Contradictions in a shaky piece of laser safety advice are dangerous if left alone. It is simply MUCH easier to ALWAYS wear eye protection. Us hobbyists don't have variable attenuators sitting around for our pointers.
 

Asherz

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Most laser accidents happen with pulsed and/or invisible beam lasers. Controlling the beam path by safe handling techniques is waaaaaay easier with visible beam lasers. If the laser's in your hand, YOU're in control of where the beam path is. Be responsible. If you're not wearing goggles, keep the beam off or moving. If all you have is sunglasses, keep the beam moving. As you move it, focus on what it's hitting and move from safe spot to safe spot. It's your job to move it safely.

If you mount a laser rigidly so you can do something with the beam, put the beam through a variable attenuator so you can work with the light safely until you need the power. Be safe with where the beam goes and it won't matter what kind of protection you have over your eyes because a beam will never go there. And when it does, it won't be serious.

Where safety goggles end of discussion, there's no two ways about it when dealing with lasers <5mW. If you choose to risk your own eyes by not wearing them do not promote it here on the forum.
 

Thengine

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Where safety goggles end of discussion, there's no two ways about it when dealing with lasers <5mW. If you choose to risk your own eyes by not wearing them do not promote it here on the forum.

*Wear* safety goggles. there's no two ways about it when dealing with lasers *>5mW.*

If you choose to give advice that is not correct then do not promote it here on the forum.
 

Seoul_lasers

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That's what he meant.

Wear safety goggles around lasers that are greater than IIIa. Good solid piece of advice. I have been the victim of an idiot kid(s) with a green laser pointer. When I taught in BC, I had a student how somehow managed to get ahold of a cheapie 20mW green laser that was bought on ebay. Students decided to play laser tag with it, as they clearly had no idea how powerful it truly was. I got hit indirectly in the face by a reflection when the students were messing around with it in the metal shop trying to reflect beams off shiny things!!!! They were suspended and charged with bringing a dangerous device onto public property. My vision fully recovered, but I suffered migrane headaches for about 1 month after.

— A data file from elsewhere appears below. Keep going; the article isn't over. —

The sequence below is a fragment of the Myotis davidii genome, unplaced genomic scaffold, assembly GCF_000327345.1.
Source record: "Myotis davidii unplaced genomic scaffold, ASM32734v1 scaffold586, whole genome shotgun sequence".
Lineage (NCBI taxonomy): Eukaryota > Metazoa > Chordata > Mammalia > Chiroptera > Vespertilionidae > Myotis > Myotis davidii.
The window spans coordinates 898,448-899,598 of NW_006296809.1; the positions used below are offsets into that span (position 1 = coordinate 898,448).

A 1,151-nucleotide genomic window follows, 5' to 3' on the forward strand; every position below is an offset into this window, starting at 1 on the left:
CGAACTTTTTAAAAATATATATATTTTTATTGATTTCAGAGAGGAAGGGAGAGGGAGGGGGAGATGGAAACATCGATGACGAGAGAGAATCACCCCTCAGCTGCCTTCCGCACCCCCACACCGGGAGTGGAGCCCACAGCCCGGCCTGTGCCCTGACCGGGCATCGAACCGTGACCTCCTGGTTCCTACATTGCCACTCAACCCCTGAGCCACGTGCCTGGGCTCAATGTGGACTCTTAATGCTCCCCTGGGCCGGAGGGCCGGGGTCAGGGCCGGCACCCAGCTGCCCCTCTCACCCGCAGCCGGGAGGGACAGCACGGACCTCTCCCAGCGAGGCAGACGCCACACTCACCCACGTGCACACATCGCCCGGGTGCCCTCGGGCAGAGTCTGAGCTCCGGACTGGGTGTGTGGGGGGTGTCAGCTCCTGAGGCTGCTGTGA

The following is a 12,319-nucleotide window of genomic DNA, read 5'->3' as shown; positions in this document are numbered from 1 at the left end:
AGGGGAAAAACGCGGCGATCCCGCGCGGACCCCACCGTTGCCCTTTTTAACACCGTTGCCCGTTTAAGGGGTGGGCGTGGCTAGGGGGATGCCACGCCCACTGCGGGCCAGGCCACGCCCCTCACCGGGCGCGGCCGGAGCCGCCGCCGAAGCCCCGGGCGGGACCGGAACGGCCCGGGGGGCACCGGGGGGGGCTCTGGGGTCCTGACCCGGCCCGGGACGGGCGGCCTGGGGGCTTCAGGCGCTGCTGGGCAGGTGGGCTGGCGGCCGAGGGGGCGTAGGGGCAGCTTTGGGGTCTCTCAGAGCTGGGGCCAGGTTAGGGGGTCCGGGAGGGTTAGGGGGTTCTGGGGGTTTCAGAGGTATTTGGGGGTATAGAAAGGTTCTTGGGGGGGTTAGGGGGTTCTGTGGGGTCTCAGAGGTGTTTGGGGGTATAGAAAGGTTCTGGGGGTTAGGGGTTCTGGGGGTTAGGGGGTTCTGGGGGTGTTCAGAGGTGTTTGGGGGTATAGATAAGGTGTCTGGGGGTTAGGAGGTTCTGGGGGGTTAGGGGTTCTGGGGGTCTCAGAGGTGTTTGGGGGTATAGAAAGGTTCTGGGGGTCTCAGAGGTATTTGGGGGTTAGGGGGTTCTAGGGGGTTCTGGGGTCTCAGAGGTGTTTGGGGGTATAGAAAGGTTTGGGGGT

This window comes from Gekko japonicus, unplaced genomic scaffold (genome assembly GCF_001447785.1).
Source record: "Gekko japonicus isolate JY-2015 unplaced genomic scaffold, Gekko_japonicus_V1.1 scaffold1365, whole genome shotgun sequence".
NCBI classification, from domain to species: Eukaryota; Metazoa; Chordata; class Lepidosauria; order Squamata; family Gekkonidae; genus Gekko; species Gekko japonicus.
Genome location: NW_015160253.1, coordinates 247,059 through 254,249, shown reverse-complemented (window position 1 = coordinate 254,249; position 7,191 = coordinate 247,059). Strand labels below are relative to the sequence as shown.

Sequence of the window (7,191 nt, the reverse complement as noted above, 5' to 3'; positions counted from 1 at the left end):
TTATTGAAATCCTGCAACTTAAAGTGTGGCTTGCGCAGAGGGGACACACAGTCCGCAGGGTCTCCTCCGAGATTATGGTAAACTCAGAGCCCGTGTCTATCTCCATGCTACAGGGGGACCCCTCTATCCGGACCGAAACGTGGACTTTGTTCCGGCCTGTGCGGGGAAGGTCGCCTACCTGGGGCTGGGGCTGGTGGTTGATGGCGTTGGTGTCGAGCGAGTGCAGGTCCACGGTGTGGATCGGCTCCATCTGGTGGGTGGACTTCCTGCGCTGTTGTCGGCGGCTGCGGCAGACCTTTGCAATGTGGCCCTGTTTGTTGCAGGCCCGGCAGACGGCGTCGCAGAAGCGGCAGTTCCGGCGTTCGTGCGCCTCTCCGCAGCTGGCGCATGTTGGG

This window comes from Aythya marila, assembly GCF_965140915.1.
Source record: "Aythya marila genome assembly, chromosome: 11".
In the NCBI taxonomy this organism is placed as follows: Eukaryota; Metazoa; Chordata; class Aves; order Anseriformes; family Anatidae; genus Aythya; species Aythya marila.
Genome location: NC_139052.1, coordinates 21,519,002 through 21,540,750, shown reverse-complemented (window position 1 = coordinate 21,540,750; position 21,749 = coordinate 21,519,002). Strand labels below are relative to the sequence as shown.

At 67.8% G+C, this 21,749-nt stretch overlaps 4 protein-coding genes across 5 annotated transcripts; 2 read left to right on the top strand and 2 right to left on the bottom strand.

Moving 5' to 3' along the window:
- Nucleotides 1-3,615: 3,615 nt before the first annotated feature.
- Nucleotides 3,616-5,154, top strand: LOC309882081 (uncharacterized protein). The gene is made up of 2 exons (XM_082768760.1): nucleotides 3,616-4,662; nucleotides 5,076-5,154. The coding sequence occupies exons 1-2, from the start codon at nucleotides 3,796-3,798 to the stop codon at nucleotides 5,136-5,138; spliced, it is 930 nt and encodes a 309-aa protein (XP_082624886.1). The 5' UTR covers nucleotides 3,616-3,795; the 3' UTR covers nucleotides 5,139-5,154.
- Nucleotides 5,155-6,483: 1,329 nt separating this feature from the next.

Wear goggles. You don't need the kind of experience I have had.
 

Eidetic

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That's a good story Seoul_Lasers, and I don't mean to diminish your experience, but I disagree on the important lesson to take from it. I think the lesson is to keep lasers out of the hands of those who don't know what they are. I think another equally important lesson is to leave a room when there's someone acting irresponsibly with a laser. Or look toward the floor, as I do whenever I see someone wave a beam around or put something into the beam (which I never allow to happen if it's MY beam). Do you propose we all wear safety goggles for all colors when we go into a classroom, club or concert?

Real safety comes from control of the beam path, not protection on your eyes. And I'm not saying goggles aren't important, they are. I'm saying that if you wear goggles, you're safe. If you control your beam, everybody's safe.
 

Benm

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The concept of sunglasses blocking bluray has come up before... some of them do, some of them don't, but you never know long long they will hold or how much they actually attenuate.

I have a pair of sunglasses here that seem to attenuate bluray as much as they do any other color (the lenses are faily gray). There was no mention of UV blocking ability on these though.

One other factor is polarisation: If you have polarized sunglasses, they will block laser light under certain angles. Rotating the laser results in varying brightness of what makes it through.
 

arringtj

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what safety glasses would block 405nm but enhance the UV glow of diamonds?